The Ten, Make That Nine, Habits of Very Organized People. Make That Ten.: The Tweets of Steve Martin by Steve Martin
Combine Steve Martin and Twitter and you get a very quick, very funny read. He’s warped, but brilliant.

M Is for Magic by Neil Gaiman
I love Neil Gaiman. These stories are weird, creepy, and well written. It was a perfect book to read in October.

Equal Rites by Terry Pratchett
I came late to the Discworld bandwagon, but now I’m firmly aboard. This was really fun to read. I enjoyed the feminist twist.

American Rose: A Nation Laid Bare: The Life and Times of Gypsy Rose Lee by Karen Abbott
Non-fiction that reads like a novel. Gypsy Rose Lee was interesting. Rose Louise Hovick (her real name) was even more so. And Mama Rose was a psychopath.

Take Big Bites: Adventures Around the World and Across the Table by Linda Ellerbee
I’ve been a Linda Ellerbee fan ever since I read And So It Goes while I was in college (at my dad’s recommendation). Nobody tells a story better and funnier. Each chapter centers on a specific place, time, and cuisine and includes a recipe at the end. I’ll read anything she writes, just because she’s so damned good at it.

The Perfect Hope (Inn Boonsboro, #3) by Nora Roberts
This is the third book in the Inn Boonsboro trilogy. I always enjoy Roberts’ books. Although I didn’t like this series as much as the Bride Quartet, it was still entertaining. I liked the ghost aspect, as well as the relationships between the women and the brothers. These books just seemed a little flatter than the ones in the Bride Quartet.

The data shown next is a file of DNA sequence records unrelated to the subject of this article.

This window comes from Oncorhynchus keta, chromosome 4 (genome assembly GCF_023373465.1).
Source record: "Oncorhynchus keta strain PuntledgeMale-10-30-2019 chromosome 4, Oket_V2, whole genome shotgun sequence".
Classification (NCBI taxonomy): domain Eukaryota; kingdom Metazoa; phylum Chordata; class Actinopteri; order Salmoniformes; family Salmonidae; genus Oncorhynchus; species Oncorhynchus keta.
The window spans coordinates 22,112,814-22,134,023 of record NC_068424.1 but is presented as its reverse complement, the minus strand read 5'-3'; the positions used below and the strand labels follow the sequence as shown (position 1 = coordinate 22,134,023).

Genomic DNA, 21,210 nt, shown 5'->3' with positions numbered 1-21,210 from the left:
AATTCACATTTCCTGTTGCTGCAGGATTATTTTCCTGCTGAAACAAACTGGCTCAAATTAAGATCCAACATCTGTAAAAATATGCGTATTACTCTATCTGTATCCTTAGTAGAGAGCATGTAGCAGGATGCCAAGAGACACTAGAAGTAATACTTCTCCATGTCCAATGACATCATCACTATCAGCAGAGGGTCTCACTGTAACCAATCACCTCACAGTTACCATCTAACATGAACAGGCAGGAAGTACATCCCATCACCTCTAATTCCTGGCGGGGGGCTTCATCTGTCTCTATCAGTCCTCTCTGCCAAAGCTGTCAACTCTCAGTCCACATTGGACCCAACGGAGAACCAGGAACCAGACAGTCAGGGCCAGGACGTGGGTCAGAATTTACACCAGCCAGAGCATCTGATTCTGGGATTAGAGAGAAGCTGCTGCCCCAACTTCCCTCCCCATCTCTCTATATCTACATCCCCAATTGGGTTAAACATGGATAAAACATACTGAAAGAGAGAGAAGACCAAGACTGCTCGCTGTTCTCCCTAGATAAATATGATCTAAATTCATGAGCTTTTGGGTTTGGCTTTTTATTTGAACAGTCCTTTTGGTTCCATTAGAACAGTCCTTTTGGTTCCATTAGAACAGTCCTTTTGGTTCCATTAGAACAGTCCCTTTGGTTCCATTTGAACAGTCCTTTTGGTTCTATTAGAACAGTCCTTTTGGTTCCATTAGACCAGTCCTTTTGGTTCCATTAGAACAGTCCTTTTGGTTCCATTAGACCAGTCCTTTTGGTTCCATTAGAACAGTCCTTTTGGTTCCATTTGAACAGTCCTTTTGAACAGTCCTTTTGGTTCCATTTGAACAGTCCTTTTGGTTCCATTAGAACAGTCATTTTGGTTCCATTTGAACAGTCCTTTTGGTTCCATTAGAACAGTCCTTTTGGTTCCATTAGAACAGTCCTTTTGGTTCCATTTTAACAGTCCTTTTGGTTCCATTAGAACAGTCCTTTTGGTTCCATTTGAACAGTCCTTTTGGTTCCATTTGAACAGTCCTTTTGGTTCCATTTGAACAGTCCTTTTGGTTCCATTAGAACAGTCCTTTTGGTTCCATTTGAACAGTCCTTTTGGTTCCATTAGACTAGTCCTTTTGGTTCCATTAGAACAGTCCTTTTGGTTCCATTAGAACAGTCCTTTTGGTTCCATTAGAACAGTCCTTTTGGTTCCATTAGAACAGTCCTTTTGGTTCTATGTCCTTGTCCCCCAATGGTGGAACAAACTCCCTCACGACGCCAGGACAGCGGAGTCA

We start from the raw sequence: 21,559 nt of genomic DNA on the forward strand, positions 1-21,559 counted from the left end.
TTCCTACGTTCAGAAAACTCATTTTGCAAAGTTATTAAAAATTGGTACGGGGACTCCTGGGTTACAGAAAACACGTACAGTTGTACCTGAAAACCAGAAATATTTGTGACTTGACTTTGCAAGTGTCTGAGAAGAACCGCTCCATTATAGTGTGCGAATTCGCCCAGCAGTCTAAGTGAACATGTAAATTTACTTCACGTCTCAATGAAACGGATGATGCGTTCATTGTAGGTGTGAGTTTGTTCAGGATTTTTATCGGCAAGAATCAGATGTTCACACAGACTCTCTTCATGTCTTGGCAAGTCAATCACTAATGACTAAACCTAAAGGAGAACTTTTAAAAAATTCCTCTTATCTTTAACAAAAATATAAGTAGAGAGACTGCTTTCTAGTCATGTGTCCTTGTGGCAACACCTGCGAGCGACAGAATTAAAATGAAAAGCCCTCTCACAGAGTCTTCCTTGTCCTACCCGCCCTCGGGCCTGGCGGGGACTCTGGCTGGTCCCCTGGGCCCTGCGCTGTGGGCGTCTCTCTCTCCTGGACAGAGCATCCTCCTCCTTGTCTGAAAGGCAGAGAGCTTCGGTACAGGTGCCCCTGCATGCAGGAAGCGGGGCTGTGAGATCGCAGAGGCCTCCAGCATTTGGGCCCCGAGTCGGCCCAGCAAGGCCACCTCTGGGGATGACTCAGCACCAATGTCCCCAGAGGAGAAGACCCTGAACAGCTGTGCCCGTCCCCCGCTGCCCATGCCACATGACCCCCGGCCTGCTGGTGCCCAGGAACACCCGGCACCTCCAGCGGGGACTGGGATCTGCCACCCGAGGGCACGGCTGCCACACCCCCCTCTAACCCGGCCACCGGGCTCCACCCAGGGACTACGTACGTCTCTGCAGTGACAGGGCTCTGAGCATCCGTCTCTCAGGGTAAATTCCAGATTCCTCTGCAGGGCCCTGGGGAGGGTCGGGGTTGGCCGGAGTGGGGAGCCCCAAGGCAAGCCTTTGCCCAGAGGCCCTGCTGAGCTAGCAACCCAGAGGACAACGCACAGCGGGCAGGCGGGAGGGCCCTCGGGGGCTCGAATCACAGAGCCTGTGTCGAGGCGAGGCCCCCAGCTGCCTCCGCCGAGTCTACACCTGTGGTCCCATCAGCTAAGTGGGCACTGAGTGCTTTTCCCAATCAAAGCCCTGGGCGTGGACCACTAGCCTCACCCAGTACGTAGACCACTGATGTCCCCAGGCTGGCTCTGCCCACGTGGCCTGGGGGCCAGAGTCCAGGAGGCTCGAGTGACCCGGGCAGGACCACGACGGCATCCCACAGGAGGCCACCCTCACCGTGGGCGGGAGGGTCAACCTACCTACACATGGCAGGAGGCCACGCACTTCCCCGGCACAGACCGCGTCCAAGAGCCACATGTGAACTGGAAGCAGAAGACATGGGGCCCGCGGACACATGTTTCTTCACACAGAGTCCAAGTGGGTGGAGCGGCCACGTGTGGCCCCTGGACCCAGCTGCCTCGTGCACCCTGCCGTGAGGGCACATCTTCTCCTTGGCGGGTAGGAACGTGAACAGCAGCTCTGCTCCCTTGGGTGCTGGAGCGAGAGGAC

Judgment Call: A Brady Novel of Suspense by J.A. Jance
I have an approach/avoidance problem with this series. The plots are great, but I find myself editing instead of getting lost in the writing. I love J.P Beaumont, but am not as big a fan of Sheriff Brady.

The Lincoln Letter by William Martin
Wow. I loved everything about this book, especially the way the author moved back and forth between Civil War and present-day Washington, DC. That our family took a trip to DC last summer added a little extra something because I could visualize Ford’s Theater, the lockkeeper’s house, and other DC landmarks. He’s very skillful at weaving the present and the past together. It also complemented Lincoln (the film) very well. I liked it so much that I bought all of the author’s backlist (see the next title).

Harvard Yard by William Martin
Skillfully brings past and present story lines together into a fascinating history of Harvard. Historical thread was so vivid that I had dreams about Cotton Mather, which was a little disturbing. I’ll now read anything that William Martin writes.

A Trace of Smoke by Rebecca Cantrell
Berlin in 1931 is a bleak place. Hannah Vogel is devastated when she sees a photograph of her brother’s body posted in the Hall of the Unnamed Dead. Ernst, a cross-dressing lounge singer at a seedy nightclub, had many secrets, a never-ending list of lovers, and plenty of opportunities to get into trouble. During her investigation into his death, she uncovers intrigue and political scandal at the top of the rising Nazi Party. She begins to fear for her own life, as well as that of Anton, a street urchin who has begun to call her “mother”.  Highly recommended for fans of the Maisie Dobbs series, which takes place in England in the same general time period.